Kimi Raikkonen ensured Ferrari ended the opening pre-season test of 2015 as the quickest team, with the fastest time on the final day at Jerez.
The Finn posted a 1:20.841 in the afternoon to pip his team-mate Sebastian Vettel's best from Monday by just a tenth of a second.
Sauber's Marcus Ericsson also ensured four consecutive days of Ferrari-powered one-two results at the top of the timings with another soft tyre run in the afternoon, seeing him edge Lewis Hamilton's Mercedes by just over a tenth, though both men were over a second slower than the Prancing Horse.
Max Verstappen also continued to gain more F1 experience as he was fourth for Toro Rosso with Felipe Massa a quiet fifth for Williams. Lotus had to curtail their day early after an issue with their power unit and were sixth as Daniil Kvyat and Jenson Button brought up the standings for Red Bull and McLaren respectively.
McLaren making progress
Despite ending the test with the slowest time overall, lap time was never the aim of McLaren-Honda in the first test since their re-collaboration. Instead it was finding the flaws, ironing out the glitches and ensuring the new power unit could run smoothly, and on those grounds they have certainly made progress.
A total of 75 laps over the four days may not sound like much but given that McLaren haven't taken the safe approach with Honda, going for immediate performance rather than reliability, their best time of 1:27.660 may look slow but it's certainly comparable to where Ferrari were at the same point last year, and ahead of Renault.
Remember too, Honda only have a single team's data to go on which is a positive because all the attention is in one place and the engine only has to be compatible with one car design, although it does reduce the amount of data the Japanese carmaker can gather.
The data they have accumulated, however, will be plenty for the engineers to go back to base with and improve and refine. Then the focus can be on completing longer runs at the second and third tests in Barcelona later this month.
Red Bull in trouble
Perhaps the word trouble is a little strong but certainly Red Bull are not where they wanted to be after four days of testing. Renault have admitted a small metal shaft in the power unit was found to be faulty just a week before Jerez, leaving no time for the part to be improved. Yet with a full engine change on Tuesday, followed by ERS issues on Wednesday it seems the problems go a little deeper than that.
Certainly the issues are made to look worse compared to the progress sister team, and fellow Renault users, Toro Rosso made completing around 350 laps over the four days compared to Red Bull's 165.
Some of that will likely be down to extremity of the RB11's design and also Toro Rosso will likely be happier running in a more safe engine mode to give their rookie drivers time. However, they will certainly hope the issues Red Bull did have mechanically - Kvyat's front wing issue on day two excluded - are solved and that more meaningful running will be done in Barcelona.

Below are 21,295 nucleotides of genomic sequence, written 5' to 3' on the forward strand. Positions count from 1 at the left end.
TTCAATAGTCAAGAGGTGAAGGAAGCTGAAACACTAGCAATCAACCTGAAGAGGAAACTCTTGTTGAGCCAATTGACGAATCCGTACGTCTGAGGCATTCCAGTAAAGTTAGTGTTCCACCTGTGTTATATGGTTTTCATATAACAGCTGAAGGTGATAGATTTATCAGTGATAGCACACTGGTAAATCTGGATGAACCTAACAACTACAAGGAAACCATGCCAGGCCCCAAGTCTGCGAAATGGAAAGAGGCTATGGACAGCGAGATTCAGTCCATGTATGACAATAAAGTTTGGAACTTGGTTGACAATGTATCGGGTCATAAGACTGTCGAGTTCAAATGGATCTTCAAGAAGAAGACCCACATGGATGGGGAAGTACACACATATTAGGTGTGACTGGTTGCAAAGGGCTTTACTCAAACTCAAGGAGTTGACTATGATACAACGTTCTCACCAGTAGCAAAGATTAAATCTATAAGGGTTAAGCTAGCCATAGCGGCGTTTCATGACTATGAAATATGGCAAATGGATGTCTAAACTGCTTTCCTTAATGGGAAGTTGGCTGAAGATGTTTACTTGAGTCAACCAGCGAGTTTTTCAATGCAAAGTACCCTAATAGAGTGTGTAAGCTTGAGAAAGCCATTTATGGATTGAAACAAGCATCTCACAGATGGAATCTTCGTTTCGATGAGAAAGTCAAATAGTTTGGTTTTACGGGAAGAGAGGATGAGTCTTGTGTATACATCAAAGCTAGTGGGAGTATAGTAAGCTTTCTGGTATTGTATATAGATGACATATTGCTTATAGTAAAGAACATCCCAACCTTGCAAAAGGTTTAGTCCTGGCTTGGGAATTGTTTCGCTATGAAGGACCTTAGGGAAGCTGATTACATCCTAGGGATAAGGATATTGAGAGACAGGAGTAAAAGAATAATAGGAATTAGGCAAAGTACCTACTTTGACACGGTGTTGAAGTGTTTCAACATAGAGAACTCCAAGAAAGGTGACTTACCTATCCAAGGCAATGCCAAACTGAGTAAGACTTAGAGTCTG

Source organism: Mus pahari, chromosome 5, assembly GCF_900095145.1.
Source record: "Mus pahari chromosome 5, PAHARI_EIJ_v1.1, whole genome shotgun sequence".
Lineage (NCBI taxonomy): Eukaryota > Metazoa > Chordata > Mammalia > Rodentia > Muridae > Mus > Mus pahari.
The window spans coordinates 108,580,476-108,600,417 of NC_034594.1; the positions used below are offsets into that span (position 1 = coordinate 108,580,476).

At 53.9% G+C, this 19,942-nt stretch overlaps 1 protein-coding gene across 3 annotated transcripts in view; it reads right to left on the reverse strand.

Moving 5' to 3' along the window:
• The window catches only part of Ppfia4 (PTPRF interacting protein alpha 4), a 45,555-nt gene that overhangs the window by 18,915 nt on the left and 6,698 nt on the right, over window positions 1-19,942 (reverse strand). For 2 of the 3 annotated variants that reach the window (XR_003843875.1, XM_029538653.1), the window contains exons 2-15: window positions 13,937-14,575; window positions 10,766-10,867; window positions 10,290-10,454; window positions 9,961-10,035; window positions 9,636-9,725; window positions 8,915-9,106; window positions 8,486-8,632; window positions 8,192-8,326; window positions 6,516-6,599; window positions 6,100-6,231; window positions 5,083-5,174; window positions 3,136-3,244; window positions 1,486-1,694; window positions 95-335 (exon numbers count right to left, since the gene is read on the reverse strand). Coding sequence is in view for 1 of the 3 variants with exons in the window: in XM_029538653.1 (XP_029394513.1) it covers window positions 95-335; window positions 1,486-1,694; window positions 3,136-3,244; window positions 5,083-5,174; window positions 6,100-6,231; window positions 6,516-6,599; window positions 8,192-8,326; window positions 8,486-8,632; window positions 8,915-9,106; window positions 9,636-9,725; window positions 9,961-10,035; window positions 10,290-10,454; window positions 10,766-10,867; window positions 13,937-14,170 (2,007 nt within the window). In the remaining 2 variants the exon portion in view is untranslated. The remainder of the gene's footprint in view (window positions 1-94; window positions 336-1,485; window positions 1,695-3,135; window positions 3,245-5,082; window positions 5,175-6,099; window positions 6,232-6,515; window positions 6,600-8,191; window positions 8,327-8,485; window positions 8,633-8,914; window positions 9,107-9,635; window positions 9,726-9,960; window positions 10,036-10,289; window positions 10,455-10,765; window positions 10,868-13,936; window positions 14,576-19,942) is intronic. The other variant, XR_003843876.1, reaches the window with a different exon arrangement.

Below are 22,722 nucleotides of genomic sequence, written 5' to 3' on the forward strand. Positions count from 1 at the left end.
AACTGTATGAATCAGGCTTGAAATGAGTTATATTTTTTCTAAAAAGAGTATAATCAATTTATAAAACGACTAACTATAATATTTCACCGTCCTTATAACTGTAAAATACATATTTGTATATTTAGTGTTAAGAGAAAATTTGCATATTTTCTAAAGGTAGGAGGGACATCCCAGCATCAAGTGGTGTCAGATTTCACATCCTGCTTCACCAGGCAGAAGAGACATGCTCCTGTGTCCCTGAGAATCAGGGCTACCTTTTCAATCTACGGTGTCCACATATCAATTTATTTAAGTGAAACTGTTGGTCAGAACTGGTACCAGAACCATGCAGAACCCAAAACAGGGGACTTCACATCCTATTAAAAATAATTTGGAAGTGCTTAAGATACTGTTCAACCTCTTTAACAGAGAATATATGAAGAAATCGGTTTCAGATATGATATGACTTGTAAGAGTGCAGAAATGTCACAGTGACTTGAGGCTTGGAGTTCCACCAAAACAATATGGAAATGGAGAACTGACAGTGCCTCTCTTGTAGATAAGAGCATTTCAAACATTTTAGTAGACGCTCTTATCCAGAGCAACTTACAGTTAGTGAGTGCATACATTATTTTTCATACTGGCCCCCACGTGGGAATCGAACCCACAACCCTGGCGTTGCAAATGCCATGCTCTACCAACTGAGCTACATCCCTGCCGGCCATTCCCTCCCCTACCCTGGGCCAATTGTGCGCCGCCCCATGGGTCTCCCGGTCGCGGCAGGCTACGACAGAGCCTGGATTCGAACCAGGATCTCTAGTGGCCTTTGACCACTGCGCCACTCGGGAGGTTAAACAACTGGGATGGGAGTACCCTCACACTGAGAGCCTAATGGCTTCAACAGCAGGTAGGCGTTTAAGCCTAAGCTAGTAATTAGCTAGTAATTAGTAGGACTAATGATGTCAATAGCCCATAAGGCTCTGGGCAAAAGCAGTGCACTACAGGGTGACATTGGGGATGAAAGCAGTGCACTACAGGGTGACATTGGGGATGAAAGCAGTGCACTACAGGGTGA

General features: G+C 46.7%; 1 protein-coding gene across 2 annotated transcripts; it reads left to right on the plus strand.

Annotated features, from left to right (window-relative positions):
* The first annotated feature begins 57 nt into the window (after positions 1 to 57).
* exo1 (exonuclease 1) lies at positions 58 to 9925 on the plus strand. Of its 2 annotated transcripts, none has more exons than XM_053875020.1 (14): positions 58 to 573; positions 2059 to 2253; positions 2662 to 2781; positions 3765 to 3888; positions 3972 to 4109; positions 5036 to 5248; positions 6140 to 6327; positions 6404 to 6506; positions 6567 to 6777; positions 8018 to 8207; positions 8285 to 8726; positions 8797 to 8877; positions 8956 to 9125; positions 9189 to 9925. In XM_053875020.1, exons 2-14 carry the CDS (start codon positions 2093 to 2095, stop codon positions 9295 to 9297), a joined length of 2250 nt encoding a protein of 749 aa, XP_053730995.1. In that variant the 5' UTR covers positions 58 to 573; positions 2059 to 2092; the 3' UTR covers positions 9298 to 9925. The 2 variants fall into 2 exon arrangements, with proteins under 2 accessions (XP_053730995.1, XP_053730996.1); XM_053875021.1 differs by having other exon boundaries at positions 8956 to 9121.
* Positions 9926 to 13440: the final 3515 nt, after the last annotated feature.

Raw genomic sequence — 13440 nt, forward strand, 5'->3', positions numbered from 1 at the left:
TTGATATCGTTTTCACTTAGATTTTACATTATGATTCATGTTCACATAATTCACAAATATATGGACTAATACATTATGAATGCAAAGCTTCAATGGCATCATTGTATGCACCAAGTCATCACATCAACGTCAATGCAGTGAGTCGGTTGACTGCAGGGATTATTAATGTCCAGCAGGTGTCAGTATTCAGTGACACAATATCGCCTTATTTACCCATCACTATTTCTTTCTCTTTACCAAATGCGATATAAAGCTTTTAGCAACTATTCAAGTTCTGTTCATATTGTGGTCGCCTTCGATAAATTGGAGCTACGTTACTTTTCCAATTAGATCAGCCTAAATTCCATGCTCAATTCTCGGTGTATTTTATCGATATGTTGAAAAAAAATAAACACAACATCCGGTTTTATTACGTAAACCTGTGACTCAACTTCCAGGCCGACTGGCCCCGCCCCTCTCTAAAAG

Ferrari back on track
The biggest surprise of the test was certainly Ferrari; they were reliable and fast and have definitely got Mercedes looking over their shoulder. While its too early to declare them as genuine contenders this season, Sebastian Vettel and Kimi Raikkonen both have reason for optimism after dismissing this year as simply developmental.
Naturally Mercedes will turn up the power a little and continue to improve as testing goes on and a far better barometer will come in Barcelona, where more direct comparisons to 2014 can be made. But given the change in management, and the work of designer James Allison, it seems the Prancing Horse will certainly be galloping a little more in 2015.
Mercedes still team to beat
What is still undisputedly clear after the first test of the year is that Mercedes remain the team and the power unit to beat in 2015. As Nico Rosberg and Lewis Hamilton surpassed 500 laps for the four days, the reliability of the Silver Arrow is what is the most impressive.
It was not bulletproof but then these power units - such are their complexity - will likely never reach the stage of the old V8's which almost never failed, but the fact they were able to go so far so early in pre-season is what leaves the bigger impression after Jerez.
Yes, the Mercedes was never the quickest car on track, but then they never set the timing screens alight last year before reeling off 16 wins in 19 races.
Of course this is purely speculative, but given the ease with which Rosberg completed 308 laps over his two days, whereas Hamilton had a little more trouble on his, it could be that the German has settled in to the W06 quicker than the world champion. That of course will have no bearing on how the year plays out.
There will be more analysis from the first test as well as reaction and other news from the world of F1 in the coming days, with the fate of the German Grand Prix and the potential return of Marussia making headlines so keep eyes peeled here on GiveMeSport.
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